Pierre Loti Café on Eyüp hillside is a significant residential area with its natural beauties, religious facilities, excellent view of Haliç (Golden Horn). Its calm and relaxed atmosphere makes Pierre Loti Café one of the attractive places in İstanbul. Author Pierre Loti, who admires the Ottoman culture and life style used to visit this café when he was in İstanbul.
İstanbul Archeological Museum
The site of the museums actually belonged to the Topkapı Palace outer gardens. Since the imperial decree protecting cultural goods in the Ottoman Empire was enforced, many governors from the different provinces would send in found artifacts to the capital city. In that way the museum was able to amass a great collection. Upon its 100th anniversary in 1991, the Museum received the European Council Museum Award.
Hagia Sophia (Ayasofya) Museum
Ayasofya was built, for nearly a thousand years ago, is the largest enclosed space in the world, and still seen as one of the world’s most important architectural monuments. It is one of Turkey’s most popular attractions, drawn by the sheer spectacle of its size, architecture, mosaics and art.
Caria (Kariye) Museum
This is actually Kariye Mosque, once the 11th century church of St. Saviour in Chora, is considered to be the most important Byzantine monument in İstanbul, after Hagia Sophia.
İstanbul Toy Museum
The museum was founded by the Turkish poet and novelist, Sunay Akın, in 2005. The museum opened on April 23, a national holiday in Turkey, National Sovereignty and Children’s Day. Currently, the museum has 4,000 toys and miniatures on display, from Turkey and abroad; many of the exhibits are antiques, some of which date back nearly 200 years. The first floor of the museum is actually the site of the Eyüp Toy Shop, a famous toy shop that had closed down in the 1950s.
İstanbul Mosaic Museum
İstanbul Mosaic Museum was built on the northern section of the peristyle courtyard of the Great Palace of the Byzantine Empire, where mosaics used to decorate the pavement had been discovered partially in good condition. The Great Palace mosaics, reflecting a matchless master ship, are dated by specialists to 450-550 AD.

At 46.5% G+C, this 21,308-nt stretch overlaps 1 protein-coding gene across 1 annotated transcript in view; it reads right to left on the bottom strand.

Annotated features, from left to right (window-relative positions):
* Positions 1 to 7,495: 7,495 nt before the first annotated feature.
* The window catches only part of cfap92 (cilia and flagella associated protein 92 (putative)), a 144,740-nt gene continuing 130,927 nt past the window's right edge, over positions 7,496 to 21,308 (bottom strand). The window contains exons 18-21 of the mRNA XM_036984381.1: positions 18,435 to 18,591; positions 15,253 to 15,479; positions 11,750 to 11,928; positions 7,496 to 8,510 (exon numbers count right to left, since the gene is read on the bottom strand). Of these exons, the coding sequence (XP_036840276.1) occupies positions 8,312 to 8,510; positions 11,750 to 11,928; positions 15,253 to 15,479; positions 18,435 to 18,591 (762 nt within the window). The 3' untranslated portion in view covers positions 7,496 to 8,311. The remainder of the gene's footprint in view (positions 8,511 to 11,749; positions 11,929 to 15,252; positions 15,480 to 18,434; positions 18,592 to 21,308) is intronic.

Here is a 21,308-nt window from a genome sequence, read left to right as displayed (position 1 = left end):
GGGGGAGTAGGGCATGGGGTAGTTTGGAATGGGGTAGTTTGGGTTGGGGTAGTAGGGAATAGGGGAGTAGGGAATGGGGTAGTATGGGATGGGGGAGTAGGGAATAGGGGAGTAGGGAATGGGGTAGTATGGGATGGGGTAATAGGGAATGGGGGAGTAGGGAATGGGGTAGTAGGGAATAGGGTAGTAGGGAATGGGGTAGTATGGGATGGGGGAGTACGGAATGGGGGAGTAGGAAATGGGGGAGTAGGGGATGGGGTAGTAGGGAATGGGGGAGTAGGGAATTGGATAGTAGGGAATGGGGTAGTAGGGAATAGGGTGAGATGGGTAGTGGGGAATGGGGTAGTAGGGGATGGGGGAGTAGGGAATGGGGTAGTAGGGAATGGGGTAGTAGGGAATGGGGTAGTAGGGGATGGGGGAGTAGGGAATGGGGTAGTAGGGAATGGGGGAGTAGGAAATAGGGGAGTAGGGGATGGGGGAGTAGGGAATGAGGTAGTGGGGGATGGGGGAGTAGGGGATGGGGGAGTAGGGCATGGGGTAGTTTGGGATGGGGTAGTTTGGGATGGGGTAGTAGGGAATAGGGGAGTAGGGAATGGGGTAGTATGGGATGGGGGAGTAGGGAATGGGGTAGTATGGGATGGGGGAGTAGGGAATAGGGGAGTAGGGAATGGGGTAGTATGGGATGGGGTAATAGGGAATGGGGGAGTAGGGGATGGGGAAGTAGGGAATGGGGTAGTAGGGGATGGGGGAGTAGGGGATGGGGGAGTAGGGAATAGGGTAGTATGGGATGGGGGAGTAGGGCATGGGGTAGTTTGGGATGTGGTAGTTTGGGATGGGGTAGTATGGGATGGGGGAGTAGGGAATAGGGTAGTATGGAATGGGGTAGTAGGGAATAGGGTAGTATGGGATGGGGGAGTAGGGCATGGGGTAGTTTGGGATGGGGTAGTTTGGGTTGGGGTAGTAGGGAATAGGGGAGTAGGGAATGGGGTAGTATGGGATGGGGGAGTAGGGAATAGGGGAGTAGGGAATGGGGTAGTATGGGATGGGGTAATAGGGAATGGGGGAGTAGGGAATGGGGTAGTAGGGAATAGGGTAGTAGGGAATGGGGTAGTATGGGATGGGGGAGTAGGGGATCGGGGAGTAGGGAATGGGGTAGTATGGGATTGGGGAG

Topkapı Palace Museum
One of the most astounding and popular places to visit in İstanbul is Topkapı Palace, the symbolic and political centre of the Ottoman Empire in between the 15th and 19th centuries.
Museum of Turkish and Islamic Arts
The Museum of Turkish and İslamic Arts contains Turkish and İslamic Arts all together and is known as the last museum to open in the Ottoman Period. The Museum was opened to public as “The Museum of Muslim Endowments” (Evkaf-ı İslâmiye Müzesi) in imaret building within the complex of Süleymaniye Mosque, one of the masterworks of Mimar Sinan, the Chief Architect.
İstanbul Modern Art Museum
The museum offers a wide array of services in a multifaceted İstanbul, including permanent and temporary exhibition galleries, photography gallery, library, cinema center, cafe and a design store. In addition, the Museum also offers video educational and social programmes.
This picturesque park in Beşiktaş is one of the largest urban parks in İstanbul. Yıldız Park was once part of the Yıldız Palace complex and enjoys spectacular views of the Bosphorus.
This historic park is situated right beside the Bosphorus in the pretty suburb of Emirgan. The Park is especially well known for its vibrant collection of tulips, which appear on mass every April.
Photographers congregate at Maçka Park to admire the diverse flora and fauna and beautiful views. The Park has children’s playgrounds, cafes and restaurants, an artificial island and artificial pools.
This extensive woodland area, located about 20km from İstanbul, makes for a pleasant city escape. It has around 5,500 hectares of forest and many bird and animal species.